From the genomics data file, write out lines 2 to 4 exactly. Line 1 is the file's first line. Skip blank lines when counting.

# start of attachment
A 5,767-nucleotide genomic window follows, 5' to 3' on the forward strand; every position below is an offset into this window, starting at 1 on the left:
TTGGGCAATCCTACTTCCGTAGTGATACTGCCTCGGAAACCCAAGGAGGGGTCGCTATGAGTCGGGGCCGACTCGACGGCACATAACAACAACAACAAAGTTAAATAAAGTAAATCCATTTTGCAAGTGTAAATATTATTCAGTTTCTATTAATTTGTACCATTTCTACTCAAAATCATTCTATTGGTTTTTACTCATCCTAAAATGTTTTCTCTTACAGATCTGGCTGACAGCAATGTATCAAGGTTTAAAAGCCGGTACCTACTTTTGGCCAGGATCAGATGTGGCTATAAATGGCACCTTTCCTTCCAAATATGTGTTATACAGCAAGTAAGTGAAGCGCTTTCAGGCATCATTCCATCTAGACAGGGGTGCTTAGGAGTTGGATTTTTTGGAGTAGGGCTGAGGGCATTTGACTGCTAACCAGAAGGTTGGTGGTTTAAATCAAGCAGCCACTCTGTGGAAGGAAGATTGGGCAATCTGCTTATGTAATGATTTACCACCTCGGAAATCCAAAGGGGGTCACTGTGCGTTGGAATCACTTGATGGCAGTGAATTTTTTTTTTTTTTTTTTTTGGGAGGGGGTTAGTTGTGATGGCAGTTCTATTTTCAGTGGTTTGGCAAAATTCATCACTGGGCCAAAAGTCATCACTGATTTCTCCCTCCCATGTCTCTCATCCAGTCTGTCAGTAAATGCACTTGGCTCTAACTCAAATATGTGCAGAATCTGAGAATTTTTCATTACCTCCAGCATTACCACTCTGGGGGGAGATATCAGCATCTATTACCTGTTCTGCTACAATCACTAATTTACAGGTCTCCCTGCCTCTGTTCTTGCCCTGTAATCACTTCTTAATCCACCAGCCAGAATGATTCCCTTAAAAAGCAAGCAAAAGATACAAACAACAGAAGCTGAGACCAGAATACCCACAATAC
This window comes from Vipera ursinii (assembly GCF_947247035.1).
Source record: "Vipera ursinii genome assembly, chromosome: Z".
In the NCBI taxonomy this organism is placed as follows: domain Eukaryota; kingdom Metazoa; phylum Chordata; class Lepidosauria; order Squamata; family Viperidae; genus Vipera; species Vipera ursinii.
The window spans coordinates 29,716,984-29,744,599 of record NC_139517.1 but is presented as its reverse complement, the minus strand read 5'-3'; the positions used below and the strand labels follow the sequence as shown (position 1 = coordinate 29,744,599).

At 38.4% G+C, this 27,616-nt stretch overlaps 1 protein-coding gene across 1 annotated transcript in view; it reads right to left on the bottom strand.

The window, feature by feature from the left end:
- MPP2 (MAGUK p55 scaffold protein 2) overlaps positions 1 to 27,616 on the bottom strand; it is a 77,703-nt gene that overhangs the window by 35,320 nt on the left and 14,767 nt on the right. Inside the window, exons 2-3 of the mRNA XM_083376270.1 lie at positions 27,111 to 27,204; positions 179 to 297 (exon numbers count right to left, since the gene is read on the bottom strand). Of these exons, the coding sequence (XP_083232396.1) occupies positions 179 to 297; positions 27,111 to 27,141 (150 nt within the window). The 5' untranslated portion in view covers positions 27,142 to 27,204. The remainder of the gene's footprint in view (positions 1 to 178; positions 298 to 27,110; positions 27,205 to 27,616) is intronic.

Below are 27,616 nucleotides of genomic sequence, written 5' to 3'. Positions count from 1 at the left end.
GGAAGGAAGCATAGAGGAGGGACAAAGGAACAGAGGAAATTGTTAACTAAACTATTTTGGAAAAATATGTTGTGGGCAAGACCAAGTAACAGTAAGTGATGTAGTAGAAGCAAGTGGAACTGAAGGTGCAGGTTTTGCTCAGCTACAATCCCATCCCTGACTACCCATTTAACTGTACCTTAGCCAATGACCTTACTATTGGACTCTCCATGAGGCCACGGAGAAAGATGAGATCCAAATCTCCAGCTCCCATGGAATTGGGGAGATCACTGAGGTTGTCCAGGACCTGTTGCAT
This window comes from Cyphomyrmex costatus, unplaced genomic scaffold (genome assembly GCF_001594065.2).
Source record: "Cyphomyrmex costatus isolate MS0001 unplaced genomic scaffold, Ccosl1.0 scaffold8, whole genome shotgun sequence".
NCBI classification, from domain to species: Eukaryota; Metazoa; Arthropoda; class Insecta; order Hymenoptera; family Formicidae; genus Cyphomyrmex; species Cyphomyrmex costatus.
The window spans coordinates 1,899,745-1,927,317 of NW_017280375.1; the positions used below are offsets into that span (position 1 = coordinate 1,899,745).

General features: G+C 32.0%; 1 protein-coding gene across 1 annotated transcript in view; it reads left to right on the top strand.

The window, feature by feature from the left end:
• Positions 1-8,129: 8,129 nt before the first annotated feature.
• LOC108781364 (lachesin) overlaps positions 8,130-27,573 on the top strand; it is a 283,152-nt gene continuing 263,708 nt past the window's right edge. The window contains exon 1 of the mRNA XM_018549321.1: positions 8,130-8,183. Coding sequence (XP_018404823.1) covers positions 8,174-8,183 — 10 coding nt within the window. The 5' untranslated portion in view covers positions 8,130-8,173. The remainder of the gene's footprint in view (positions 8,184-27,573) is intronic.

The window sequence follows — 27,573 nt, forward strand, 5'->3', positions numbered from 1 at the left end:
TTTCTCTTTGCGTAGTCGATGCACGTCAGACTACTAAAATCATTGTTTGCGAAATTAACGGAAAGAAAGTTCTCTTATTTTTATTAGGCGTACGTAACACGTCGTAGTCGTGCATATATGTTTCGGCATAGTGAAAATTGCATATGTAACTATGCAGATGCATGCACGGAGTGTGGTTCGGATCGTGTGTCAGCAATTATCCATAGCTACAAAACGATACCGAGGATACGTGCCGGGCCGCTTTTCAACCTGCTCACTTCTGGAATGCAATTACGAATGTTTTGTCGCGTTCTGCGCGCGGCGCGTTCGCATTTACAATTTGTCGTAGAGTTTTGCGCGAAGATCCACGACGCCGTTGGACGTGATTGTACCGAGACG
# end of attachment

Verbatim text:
TTGGGCAATCCTACTTCCGTAGTGATACTGCCTCGGAAACCCAAGGAGGGGTCGCTATGAGTCGGGGCCGACTCGACGGCACATAACAACAACAACAAAGTTAAATAAAGTAAATCCATTTTGCAAGTGTAAATATTATTCAGTTTCTATTAATTTGTACCATTTCTACTCAAAATCATTCTATTGGTTTTTACTCATCCTAAAATGTTTTCTCTTACAGATCTGGCTGACAGCAATGTATCAAGGTTTAAAAGCCGGTACCTACTTTTGGCCAGGATCAGATGTGGCTATAAATGGCACCTTTCCTTCCAAATATGTGTTATACAGCAAGTAAGTGAAGCGCTTTCAGGCATCATTCCATCTAGACAGGGGTGCTTAGGAGTTGGATTTTTTGGAGTAGGGCTGAGGGCATTTGACTGCTAACCAGAAGGTTGGTGGTTTAAATCAAGCAGCCACTCTGTGGAAGGAAGATTGGGCAATCTGCTTATGTAATGATTTACCACCTCGGAAATCCAAAGGGGGTCACTGTGCGTTGGAATCACTTGATGGCAGTGAATTTTTTTTTTTTTTTTTTTTGGGAGGGGGTTAGTTGTGATGGCAGTTCTATTTTCAGTGGTTTGGCAAAATTCATCACTGGGCCAAAAGTCATCACTGATTTCTCCCTCCCATGTCTCTCATCCAGTCTGTCAGTAAATGCACTTGGCTCTAACTCAAATATGTGCAGAATCTGAGAATTTTTCATTACCTCCAGCATTACCACTCTGGGGGGAGATATCAGCATCTATTACCTGTTCTGCTACAATCACTAATTTACAGGTCTCCCTGCCTCTGTTCTTGCCCTGTAATCACTTCTTAATCCACCAGCCAGAATGATTCCCTTAAAAAGCAAGCAAAAGATACAAACAACAGAAGCTGAGACCAGAATACCCACAATAC
This window comes from Vipera ursinii (assembly GCF_947247035.1).
Source record: "Vipera ursinii genome assembly, chromosome: Z".